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Le Cabotin,first impressions from a fortunate crew.

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  • Peter Lenihan
    Bolgerados, Where oh where does the time go?! About 8 years ago,and it feels like only yesterday,I first met Jean and Gaby after they contacted me and wished
    Message 1 of 1 , Jul 29, 2006

      Where oh where does the time go?! About 8 years ago,and it
      feels like only yesterday,I first met Jean and Gaby after they
      contacted me and wished to visit my Micro LESTAT. At the time they
      were full of questions and had a dream.A large component of that
      dream involved a boat upon which this dream would unfold.Thus it was
      that we found ourselves together on board LESTAT drinking and
      discussing which type of boat and the feasability of actually
      building it.They were drawn in by the enchanting allure of
      the "Bolger Box"(uttered with great affection!) and its' apparent
      simplicity. I did my level best to encourage and relate what one may
      expect to encounter during such a building project.Most importantly,
      I did not discourage them from pursuing their dream, only suggesting
      that they do their home work and to prepare themselves for one hell
      of a life adventure.

      Today,I am absolutely impressed by their successful pursuit of
      their dream and,even though many others I know where also involved
      with aiding the dream along,feel privilaged to have been a small
      part of this dream.Throughout the project,Jean and Gaby always
      sought out the best information/advice/experts/products and found
      the perfect resource person named Micheal Duquet, a professional
      builder of high tech/high-end cruising multi-hulls with 44 boats to
      his credit.The level of finish and attention to detail is a
      testimony to his advice and their willingness to work things until
      they were right.Perhaps the term "good enough" doesn't translate
      well into French :-)

      Oh, and did I mention that the only other boat they built
      previous was a Bolger Pirouger(sp)?!

      As to impressions, and these relate only to her under power and
      out of trim, handling her is very much a relaxing task.Her lateral
      stability compares favourably with that of a sidewalk with our
      walking about and movements pretty much going un-noticed. As we came
      up the St.Lawrence Seaway,we encountered a number of pleasure craft
      with nice wakes and took them from every which way. Throughout what
      normally would have been a tussled affair,she remained perfectly
      stiff.....so stiff not even our glasses of milk were disturbed from
      their perch atop the pilot house! My thoughts were mostly directed
      towards that huge unstayed mast and feared it would whip,or at least
      have a tendency to roll the bow about, as we took some waves abeam.
      Again, a sidewalk of stiffness!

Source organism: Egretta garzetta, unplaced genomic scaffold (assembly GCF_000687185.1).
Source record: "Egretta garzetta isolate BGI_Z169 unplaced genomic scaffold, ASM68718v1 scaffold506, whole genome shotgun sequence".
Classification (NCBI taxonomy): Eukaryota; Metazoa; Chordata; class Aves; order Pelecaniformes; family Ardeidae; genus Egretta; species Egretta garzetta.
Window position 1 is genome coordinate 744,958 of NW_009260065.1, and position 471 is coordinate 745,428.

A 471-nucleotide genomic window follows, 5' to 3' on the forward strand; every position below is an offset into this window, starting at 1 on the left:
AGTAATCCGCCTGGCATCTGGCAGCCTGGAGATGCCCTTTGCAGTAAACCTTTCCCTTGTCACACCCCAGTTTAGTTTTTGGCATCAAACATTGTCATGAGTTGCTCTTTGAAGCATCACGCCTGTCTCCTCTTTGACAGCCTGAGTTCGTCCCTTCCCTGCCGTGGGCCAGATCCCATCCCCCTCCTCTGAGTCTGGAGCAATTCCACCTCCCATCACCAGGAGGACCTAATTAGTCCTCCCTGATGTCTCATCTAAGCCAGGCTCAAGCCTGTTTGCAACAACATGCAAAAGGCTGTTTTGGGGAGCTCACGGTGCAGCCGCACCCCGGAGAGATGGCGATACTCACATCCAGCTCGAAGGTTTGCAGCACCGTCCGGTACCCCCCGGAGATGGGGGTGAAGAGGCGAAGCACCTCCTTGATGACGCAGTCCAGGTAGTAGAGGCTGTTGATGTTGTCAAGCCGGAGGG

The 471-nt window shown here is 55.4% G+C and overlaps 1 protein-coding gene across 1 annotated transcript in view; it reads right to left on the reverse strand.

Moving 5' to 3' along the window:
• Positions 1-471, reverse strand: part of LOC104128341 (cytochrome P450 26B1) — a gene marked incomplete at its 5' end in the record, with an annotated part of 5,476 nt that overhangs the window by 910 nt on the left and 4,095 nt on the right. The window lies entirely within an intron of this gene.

While still within the relative calm of the Seaway dike, I also
      tried out her turning radius.To wit; with rudder alone,she appears
      to pull a 360 in about 2 1/2 boat lengths. With the outboard also
      turned,she almost spins within her own boat length! She would easily
      have been able to do a piroutte had her motor not been limited in
      its turning axis.

      With the leeboard fully raised, she tends to track adequately
      with lots of rudder input. Mind you, I am not suggesting that the
      bow hunts around like a beagle hot on a trail.She is much more
      sedate then that!!Once the leeboard is fully lowered however,she is
      on rails and needs only the slightest suggestions from the helm.Keep
      in mind that she was also out of trim and not fully loaded.Her
      handling will improve once she is sitting properly.

      Other then the above, the ride is very quiet and smooth with
      outboard noise barely audible thanks to 4 stroke technolgy :-) and
      the forward vision unfettered thanks to the "wrap around"
      fenestration. Reports from the rest of the "delivery crew" regarding
      cabin noise are very very favourable and Jean and Gaby more then

      So there you have it in a nutshell. We'll have to wait for the
      rigging to be completed and all the remaining little bits installed
      for a sailing report and some pictures revealing the handsome and
      cozey interior.No fear,lots of people in the pictures for everyone
      to better appreciate the scale of things too :-)

      Finally,suspecting the Jean and Gaby may wll be up to their ears
      in sorting out the boat with little time for the internet and such,
      do not hesitate to post any questions here or to e-mail me directly
      (if you're the shy type) and I will deliver these to Jean and Gaby

      Some trivia: Although we have come to know this boat as Le Cabotin,
      her official registered name is ANÉMONE as it turned out there
      already was another boat registered as "Le Cabotin". So,should some
      future fortunate soul come across a boat named Anémone cruising the
      canals of Europe in a year or so, knock and say "hi" will ya!

      Happy dreams and building to all!


      Peter Lenihan, "communications officer", translator, boat bum and so
      much more,reporting from along the shores of the mighty
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